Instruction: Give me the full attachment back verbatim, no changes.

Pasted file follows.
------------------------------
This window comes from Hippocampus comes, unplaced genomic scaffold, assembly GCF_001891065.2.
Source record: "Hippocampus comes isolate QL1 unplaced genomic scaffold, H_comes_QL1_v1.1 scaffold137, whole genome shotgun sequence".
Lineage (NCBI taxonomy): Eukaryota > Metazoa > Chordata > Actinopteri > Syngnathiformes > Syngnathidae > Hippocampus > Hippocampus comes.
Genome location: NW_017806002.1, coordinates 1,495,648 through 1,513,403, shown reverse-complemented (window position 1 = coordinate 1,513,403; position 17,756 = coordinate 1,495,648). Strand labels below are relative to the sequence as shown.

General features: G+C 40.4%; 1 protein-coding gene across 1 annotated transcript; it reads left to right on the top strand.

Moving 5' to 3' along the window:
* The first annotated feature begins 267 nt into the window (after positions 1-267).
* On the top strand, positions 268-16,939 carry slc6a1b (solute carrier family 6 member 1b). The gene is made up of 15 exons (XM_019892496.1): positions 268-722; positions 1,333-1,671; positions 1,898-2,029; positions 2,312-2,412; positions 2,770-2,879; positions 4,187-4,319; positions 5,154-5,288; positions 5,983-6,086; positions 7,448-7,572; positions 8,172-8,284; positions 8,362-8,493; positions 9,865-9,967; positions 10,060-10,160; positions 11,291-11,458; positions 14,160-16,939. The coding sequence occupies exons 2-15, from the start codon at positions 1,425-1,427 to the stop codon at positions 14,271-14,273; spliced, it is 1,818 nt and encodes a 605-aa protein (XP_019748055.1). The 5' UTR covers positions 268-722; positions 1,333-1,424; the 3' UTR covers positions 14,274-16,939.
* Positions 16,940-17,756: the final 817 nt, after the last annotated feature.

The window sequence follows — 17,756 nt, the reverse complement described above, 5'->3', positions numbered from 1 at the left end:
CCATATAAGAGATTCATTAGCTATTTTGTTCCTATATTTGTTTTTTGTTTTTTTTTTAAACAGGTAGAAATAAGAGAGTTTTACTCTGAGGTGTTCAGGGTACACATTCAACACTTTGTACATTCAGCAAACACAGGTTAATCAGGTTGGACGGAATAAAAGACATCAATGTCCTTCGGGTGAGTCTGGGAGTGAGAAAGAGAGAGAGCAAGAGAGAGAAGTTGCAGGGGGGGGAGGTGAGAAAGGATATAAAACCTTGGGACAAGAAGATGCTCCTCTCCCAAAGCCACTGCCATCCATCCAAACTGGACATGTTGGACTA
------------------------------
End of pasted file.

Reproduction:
This window comes from Hippocampus comes, unplaced genomic scaffold, assembly GCF_001891065.2.
Source record: "Hippocampus comes isolate QL1 unplaced genomic scaffold, H_comes_QL1_v1.1 scaffold137, whole genome shotgun sequence".
Lineage (NCBI taxonomy): Eukaryota > Metazoa > Chordata > Actinopteri > Syngnathiformes > Syngnathidae > Hippocampus > Hippocampus comes.
Genome location: NW_017806002.1, coordinates 1,495,648 through 1,513,403, shown reverse-complemented (window position 1 = coordinate 1,513,403; position 17,756 = coordinate 1,495,648). Strand labels below are relative to the sequence as shown.

General features: G+C 40.4%; 1 protein-coding gene across 1 annotated transcript; it reads left to right on the top strand.

Moving 5' to 3' along the window:
* The first annotated feature begins 267 nt into the window (after positions 1-267).
* On the top strand, positions 268-16,939 carry slc6a1b (solute carrier family 6 member 1b). The gene is made up of 15 exons (XM_019892496.1): positions 268-722; positions 1,333-1,671; positions 1,898-2,029; positions 2,312-2,412; positions 2,770-2,879; positions 4,187-4,319; positions 5,154-5,288; positions 5,983-6,086; positions 7,448-7,572; positions 8,172-8,284; positions 8,362-8,493; positions 9,865-9,967; positions 10,060-10,160; positions 11,291-11,458; positions 14,160-16,939. The coding sequence occupies exons 2-15, from the start codon at positions 1,425-1,427 to the stop codon at positions 14,271-14,273; spliced, it is 1,818 nt and encodes a 605-aa protein (XP_019748055.1). The 5' UTR covers positions 268-722; positions 1,333-1,424; the 3' UTR covers positions 14,274-16,939.
* Positions 16,940-17,756: the final 817 nt, after the last annotated feature.

The window sequence follows — 17,756 nt, the reverse complement described above, 5'->3', positions numbered from 1 at the left end:
CCATATAAGAGATTCATTAGCTATTTTGTTCCTATATTTGTTTTTTGTTTTTTTTTTAAACAGGTAGAAATAAGAGAGTTTTACTCTGAGGTGTTCAGGGTACACATTCAACACTTTGTACATTCAGCAAACACAGGTTAATCAGGTTGGACGGAATAAAAGACATCAATGTCCTTCGGGTGAGTCTGGGAGTGAGAAAGAGAGAGAGCAAGAGAGAGAAGTTGCAGGGGGGGGAGGTGAGAAAGGATATAAAACCTTGGGACAAGAAGATGCTCCTCTCCCAAAGCCACTGCCATCCATCCAAACTGGACATGTTGGACTA